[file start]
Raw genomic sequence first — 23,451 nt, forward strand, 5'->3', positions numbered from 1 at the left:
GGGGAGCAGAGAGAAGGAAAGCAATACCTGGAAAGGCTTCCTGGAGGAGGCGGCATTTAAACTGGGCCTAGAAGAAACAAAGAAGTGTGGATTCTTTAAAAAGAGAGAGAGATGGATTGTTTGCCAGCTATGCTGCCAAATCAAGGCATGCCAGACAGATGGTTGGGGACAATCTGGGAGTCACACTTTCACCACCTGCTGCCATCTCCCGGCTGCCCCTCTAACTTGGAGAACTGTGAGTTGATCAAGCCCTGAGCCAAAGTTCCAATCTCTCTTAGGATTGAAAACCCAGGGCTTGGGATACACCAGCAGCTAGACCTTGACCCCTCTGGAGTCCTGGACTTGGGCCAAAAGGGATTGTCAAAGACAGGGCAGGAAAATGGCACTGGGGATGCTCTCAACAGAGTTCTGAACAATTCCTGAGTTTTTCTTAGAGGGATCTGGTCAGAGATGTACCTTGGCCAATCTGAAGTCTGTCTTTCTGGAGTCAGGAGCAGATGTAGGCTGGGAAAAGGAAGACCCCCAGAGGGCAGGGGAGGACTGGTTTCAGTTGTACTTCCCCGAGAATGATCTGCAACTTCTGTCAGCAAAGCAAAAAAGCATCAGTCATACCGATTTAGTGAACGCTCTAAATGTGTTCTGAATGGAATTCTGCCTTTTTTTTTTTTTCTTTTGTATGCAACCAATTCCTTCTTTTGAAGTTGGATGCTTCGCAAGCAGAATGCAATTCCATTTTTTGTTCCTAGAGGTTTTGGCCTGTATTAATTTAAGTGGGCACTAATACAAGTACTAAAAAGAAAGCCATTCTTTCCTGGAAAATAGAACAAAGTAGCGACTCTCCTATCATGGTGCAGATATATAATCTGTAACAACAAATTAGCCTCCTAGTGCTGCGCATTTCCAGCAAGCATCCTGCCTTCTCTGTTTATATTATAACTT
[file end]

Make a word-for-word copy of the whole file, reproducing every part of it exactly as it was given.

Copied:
Raw genomic sequence first — 23,451 nt, forward strand, 5'->3', positions numbered from 1 at the left:
GGGGAGCAGAGAGAAGGAAAGCAATACCTGGAAAGGCTTCCTGGAGGAGGCGGCATTTAAACTGGGCCTAGAAGAAACAAAGAAGTGTGGATTCTTTAAAAAGAGAGAGAGATGGATTGTTTGCCAGCTATGCTGCCAAATCAAGGCATGCCAGACAGATGGTTGGGGACAATCTGGGAGTCACACTTTCACCACCTGCTGCCATCTCCCGGCTGCCCCTCTAACTTGGAGAACTGTGAGTTGATCAAGCCCTGAGCCAAAGTTCCAATCTCTCTTAGGATTGAAAACCCAGGGCTTGGGATACACCAGCAGCTAGACCTTGACCCCTCTGGAGTCCTGGACTTGGGCCAAAAGGGATTGTCAAAGACAGGGCAGGAAAATGGCACTGGGGATGCTCTCAACAGAGTTCTGAACAATTCCTGAGTTTTTCTTAGAGGGATCTGGTCAGAGATGTACCTTGGCCAATCTGAAGTCTGTCTTTCTGGAGTCAGGAGCAGATGTAGGCTGGGAAAAGGAAGACCCCCAGAGGGCAGGGGAGGACTGGTTTCAGTTGTACTTCCCCGAGAATGATCTGCAACTTCTGTCAGCAAAGCAAAAAAGCATCAGTCATACCGATTTAGTGAACGCTCTAAATGTGTTCTGAATGGAATTCTGCCTTTTTTTTTTTTTCTTTTGTATGCAACCAATTCCTTCTTTTGAAGTTGGATGCTTCGCAAGCAGAATGCAATTCCATTTTTTGTTCCTAGAGGTTTTGGCCTGTATTAATTTAAGTGGGCACTAATACAAGTACTAAAAAGAAAGCCATTCTTTCCTGGAAAATAGAACAAAGTAGCGACTCTCCTATCATGGTGCAGATATATAATCTGTAACAACAAATTAGCCTCCTAGTGCTGCGCATTTCCAGCAAGCATCCTGCCTTCTCTGTTTATATTATAACTT